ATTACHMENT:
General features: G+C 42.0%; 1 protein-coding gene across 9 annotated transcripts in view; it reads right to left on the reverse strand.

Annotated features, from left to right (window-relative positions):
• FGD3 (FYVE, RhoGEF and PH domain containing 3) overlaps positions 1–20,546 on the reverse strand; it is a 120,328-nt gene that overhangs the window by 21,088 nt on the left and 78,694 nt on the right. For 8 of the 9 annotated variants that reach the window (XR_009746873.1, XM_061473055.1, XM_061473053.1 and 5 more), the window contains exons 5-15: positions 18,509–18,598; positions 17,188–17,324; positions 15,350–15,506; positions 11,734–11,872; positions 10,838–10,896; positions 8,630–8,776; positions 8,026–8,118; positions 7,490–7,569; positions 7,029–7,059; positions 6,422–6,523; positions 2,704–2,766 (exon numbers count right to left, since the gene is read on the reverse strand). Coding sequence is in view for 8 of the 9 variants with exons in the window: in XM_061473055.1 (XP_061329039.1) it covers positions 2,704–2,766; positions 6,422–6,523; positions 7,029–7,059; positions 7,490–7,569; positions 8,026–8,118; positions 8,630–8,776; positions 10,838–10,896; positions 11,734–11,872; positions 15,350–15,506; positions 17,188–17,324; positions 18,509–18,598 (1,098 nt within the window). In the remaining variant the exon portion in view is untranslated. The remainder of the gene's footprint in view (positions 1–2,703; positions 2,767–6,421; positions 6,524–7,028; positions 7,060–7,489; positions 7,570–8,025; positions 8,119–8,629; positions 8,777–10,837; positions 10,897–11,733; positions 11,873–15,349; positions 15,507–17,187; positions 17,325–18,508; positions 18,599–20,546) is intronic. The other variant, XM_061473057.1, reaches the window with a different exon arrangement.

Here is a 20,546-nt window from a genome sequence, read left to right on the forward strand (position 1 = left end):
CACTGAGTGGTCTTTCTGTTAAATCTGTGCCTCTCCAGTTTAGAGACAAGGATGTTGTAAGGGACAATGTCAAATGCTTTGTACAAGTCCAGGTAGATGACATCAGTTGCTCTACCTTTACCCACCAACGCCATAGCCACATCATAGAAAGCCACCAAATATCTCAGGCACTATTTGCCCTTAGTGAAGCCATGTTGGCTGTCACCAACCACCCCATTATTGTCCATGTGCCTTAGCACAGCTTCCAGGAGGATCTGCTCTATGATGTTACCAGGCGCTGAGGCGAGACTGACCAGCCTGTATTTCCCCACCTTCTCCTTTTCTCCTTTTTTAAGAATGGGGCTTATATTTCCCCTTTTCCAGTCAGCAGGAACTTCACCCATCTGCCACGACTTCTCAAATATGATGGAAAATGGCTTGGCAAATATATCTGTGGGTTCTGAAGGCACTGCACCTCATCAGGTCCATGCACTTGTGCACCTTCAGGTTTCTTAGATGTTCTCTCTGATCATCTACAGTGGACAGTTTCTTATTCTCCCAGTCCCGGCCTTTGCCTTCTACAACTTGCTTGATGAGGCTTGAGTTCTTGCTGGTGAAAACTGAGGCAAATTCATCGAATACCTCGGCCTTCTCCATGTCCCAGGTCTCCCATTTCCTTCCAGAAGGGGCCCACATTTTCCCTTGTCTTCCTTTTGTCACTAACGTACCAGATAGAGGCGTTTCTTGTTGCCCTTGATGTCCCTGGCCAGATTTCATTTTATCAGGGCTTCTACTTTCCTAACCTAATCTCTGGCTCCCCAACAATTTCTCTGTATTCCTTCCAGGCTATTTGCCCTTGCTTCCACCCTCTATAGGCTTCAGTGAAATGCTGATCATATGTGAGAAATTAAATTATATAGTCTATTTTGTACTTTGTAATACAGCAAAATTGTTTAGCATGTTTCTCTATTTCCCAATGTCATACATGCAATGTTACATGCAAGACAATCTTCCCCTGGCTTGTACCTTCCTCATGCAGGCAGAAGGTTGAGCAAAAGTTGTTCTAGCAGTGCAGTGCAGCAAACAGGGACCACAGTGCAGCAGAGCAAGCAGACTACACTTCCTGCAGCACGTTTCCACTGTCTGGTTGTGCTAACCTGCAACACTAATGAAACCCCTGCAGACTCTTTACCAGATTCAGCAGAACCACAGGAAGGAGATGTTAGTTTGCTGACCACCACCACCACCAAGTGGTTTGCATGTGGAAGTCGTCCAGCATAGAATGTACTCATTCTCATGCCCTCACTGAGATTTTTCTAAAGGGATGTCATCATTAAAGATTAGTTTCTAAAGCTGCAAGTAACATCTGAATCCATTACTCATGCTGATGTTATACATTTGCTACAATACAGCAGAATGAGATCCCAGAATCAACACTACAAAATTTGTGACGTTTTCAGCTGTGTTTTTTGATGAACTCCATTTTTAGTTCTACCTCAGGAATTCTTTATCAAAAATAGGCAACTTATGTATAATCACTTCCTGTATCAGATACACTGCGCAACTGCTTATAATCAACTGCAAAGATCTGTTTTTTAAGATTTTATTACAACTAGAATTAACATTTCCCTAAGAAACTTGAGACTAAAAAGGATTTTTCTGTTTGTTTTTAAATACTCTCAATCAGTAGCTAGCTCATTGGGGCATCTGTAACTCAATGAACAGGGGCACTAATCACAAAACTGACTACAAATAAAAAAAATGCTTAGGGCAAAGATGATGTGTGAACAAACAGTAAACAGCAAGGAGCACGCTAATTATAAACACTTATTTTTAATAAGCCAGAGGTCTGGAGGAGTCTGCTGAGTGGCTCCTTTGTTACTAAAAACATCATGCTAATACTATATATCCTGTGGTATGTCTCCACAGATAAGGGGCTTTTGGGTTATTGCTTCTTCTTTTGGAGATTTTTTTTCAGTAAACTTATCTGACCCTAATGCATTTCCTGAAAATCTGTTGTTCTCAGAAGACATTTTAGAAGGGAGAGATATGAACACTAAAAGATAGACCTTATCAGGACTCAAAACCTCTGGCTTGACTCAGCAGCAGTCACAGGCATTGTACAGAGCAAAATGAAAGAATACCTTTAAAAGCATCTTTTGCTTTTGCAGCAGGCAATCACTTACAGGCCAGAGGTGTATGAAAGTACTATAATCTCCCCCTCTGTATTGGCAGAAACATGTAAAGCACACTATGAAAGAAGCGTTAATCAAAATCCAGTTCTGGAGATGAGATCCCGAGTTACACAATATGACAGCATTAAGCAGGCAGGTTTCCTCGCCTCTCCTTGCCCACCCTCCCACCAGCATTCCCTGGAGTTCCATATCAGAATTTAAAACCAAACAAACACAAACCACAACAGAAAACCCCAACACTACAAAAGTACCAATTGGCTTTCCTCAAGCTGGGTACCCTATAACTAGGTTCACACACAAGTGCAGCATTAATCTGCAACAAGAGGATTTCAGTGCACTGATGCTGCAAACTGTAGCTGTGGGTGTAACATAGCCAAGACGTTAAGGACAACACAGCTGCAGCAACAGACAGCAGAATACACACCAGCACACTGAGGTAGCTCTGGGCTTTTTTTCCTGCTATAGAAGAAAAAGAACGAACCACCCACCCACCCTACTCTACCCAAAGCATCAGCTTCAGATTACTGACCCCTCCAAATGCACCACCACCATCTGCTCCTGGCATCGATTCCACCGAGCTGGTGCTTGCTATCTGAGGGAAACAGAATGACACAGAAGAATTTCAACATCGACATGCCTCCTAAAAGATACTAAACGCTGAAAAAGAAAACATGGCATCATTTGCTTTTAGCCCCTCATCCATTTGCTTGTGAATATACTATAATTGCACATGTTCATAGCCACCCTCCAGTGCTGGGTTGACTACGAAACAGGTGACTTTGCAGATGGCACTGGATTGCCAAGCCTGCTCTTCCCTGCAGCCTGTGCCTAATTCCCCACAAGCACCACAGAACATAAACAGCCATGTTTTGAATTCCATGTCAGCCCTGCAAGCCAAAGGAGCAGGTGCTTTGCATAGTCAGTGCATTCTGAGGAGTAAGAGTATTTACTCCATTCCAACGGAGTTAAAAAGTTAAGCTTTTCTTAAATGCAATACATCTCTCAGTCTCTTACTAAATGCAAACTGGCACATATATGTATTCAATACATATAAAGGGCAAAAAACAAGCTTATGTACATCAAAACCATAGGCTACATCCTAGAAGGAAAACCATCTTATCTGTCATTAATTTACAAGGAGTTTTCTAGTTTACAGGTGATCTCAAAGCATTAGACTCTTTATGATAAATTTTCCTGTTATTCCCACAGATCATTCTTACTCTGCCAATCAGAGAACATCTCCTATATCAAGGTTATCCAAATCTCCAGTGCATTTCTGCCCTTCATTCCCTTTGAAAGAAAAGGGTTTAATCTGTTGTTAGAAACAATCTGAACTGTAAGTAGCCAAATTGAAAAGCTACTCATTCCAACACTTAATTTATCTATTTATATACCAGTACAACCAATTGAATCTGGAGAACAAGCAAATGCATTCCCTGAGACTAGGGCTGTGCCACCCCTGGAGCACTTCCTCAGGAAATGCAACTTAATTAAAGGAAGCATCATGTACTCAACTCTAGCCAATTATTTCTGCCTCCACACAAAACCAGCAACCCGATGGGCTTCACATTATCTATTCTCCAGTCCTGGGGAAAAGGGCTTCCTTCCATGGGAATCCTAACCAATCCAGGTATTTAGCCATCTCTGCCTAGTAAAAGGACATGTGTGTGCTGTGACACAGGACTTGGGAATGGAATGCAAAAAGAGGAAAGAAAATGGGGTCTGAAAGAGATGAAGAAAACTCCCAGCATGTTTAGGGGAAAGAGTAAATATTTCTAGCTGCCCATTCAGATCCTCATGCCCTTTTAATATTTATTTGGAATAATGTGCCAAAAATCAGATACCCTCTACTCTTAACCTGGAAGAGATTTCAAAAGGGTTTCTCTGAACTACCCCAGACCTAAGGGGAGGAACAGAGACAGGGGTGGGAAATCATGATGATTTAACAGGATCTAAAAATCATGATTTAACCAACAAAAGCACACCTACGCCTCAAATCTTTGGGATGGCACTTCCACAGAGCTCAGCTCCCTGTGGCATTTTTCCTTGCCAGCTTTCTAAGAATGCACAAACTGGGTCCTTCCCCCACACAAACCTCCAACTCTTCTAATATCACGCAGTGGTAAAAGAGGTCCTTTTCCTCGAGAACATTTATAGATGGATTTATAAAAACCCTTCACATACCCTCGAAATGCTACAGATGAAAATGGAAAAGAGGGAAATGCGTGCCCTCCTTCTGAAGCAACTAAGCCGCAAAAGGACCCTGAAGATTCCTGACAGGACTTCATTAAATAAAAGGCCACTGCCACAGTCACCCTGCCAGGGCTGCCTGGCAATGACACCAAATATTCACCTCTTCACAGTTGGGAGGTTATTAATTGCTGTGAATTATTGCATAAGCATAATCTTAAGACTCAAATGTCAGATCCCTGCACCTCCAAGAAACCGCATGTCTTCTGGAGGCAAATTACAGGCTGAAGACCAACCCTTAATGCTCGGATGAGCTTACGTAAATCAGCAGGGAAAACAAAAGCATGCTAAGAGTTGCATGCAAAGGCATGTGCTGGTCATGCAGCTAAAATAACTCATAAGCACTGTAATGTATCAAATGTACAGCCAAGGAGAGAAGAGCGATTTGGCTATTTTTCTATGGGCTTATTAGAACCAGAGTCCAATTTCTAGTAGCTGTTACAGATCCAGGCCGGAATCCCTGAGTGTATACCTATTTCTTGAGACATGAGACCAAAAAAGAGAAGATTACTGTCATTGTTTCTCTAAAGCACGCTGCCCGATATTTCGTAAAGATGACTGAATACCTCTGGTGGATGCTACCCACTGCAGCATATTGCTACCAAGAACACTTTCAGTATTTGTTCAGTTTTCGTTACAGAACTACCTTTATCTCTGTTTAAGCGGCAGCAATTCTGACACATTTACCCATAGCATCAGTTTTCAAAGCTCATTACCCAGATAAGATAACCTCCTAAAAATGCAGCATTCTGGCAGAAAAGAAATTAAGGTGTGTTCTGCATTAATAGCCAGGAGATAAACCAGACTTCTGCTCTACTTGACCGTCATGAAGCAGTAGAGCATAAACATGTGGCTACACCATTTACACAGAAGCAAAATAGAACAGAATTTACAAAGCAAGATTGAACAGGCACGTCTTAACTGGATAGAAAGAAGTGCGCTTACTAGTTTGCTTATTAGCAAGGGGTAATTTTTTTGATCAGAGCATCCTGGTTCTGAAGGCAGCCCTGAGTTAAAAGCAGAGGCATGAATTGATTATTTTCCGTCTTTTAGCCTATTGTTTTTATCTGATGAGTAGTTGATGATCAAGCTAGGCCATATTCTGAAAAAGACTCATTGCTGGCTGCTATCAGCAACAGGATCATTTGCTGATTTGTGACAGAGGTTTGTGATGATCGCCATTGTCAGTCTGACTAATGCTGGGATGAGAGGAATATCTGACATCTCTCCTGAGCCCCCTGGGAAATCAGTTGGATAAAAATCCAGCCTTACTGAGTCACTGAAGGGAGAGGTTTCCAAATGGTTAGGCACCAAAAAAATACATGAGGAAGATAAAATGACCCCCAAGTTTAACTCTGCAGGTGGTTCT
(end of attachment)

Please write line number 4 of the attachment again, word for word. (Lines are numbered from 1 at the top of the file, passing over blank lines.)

Here is a 20,546-nt window from a genome sequence, read left to right on the forward strand (position 1 = left end):